AK Steel settles coke plant complaints, kicks off coal production

AK Steel (NYSE: AKS) has reached an agreement to settle an action brought on behalf of the U.S. Environmental Protection Agency and state of Kentucky under the Clean Air Act and other statutes and regulations with respect to AK Steel’s former Ashland, Ky., coke plant.

The agreement was reached without admission of the alleged violations by AK Steel, the Ohio-based steel producer said Aug. 21. At this facility, metallurgical coal was baked into coke for the steel production process.

In connection with the settlement, AK Steel has agreed to undertake two supplemental environmental projects at its Ashland Works steel plant to help reduce air emissions. The estimated cost of the supplemental projects is approximately $2m. In addition, AK Steel will pay civil penalties of $1,625,000 to the U.S. and $25,000 to Kentucky.

AK Steel said that it appreciates the cooperation of Kentucky during the settlement negotiation process that enabled a portion of AK Steel’s assessed penalty to be applied to environmental improvement projects at the Ashland Works.

AK Steel permanently closed the Ashland coke plant in 2011 because it was no longer cost competitive due to increased maintenance and increasingly stringent environmental regulations. Corporate-wide, from 2003 through the end of 2012, AK Steel said it spent about $85m on environmental-related capital projects and more than $1.1bn to operate and maintain its environmental controls.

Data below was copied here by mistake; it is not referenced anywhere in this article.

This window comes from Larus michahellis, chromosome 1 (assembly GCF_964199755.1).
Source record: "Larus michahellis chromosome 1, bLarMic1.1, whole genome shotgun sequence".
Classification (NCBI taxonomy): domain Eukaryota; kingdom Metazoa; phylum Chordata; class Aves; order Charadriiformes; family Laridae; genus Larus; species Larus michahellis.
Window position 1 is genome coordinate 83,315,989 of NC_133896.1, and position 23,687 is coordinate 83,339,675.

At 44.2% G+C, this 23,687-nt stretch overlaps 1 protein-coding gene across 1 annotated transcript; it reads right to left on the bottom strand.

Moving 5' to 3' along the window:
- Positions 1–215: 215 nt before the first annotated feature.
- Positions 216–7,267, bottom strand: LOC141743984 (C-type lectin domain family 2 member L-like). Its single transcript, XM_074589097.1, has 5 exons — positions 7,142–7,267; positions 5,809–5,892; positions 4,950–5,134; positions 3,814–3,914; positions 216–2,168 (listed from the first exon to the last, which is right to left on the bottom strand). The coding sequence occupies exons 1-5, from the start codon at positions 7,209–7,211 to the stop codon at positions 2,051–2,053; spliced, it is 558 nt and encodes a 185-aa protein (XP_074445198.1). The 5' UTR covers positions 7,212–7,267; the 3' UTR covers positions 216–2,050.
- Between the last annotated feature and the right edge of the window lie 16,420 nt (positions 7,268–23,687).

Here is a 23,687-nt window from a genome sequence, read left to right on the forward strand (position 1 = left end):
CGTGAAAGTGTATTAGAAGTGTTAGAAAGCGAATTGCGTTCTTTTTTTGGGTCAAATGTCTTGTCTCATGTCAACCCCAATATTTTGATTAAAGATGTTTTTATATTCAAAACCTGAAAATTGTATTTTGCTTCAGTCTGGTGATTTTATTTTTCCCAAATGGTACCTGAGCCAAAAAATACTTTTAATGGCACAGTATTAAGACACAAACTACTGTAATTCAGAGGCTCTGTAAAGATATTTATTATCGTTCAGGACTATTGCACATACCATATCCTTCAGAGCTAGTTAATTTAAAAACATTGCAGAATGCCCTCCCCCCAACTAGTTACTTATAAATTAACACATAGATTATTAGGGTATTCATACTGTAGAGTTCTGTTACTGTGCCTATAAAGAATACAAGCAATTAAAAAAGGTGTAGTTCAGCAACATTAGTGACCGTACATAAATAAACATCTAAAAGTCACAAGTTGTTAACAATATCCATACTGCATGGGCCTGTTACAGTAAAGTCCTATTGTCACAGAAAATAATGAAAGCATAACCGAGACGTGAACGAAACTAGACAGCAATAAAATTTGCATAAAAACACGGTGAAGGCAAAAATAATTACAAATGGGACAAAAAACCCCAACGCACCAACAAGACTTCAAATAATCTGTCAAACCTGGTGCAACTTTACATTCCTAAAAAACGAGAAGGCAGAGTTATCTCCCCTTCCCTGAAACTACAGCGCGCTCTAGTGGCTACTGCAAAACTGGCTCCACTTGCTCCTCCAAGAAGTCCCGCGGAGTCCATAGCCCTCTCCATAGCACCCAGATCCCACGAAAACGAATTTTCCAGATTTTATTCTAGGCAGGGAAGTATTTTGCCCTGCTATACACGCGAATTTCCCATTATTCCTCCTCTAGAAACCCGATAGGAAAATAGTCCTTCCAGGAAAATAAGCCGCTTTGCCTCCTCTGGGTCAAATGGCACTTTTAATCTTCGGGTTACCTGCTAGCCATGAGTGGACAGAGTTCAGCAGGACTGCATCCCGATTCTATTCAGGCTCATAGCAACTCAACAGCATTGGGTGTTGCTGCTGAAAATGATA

AK Steel produces flat-rolled carbon, stainless and electrical steels, primarily for automotive, infrastructure and manufacturing, construction and electrical power generation and distribution markets. AK Coal Resources, a wholly-owned subsidiary, controls and is developing metallurgical coal reserves in Somerset County, Pa.

U.S. Mine Safety and Health Administration data shows two operations, both in Somerset County, listed under AK Coal Resources. Both are classified as active by MSHA. One is the Coal Innovations #1 processing facility, the MSHA registration for which was transferred last year from Coal Innovations LLC. Initially listed with MSHA on Jan. 4 was the North Fork deep mine, which got a production start in the second quarter and produced 345 tons during that quarter.

About Barry Cassell 20414 Articles
Barry Cassell is Chief Analyst for GenerationHub covering coal and emission controls issues, projects and policy. He has covered the coal and power generation industry for more than 24 years, beginning in November 2011 at GenerationHub and prior to that as editor of SNL Energy’s Coal Report. He was formerly with Coal Outlook for 15 years as the publication’s editor and contributing writer, and prior to that he was editor of Coal & Synfuels Technology and associate editor of The Energy Report. He has a bachelor’s degree from Central Michigan University.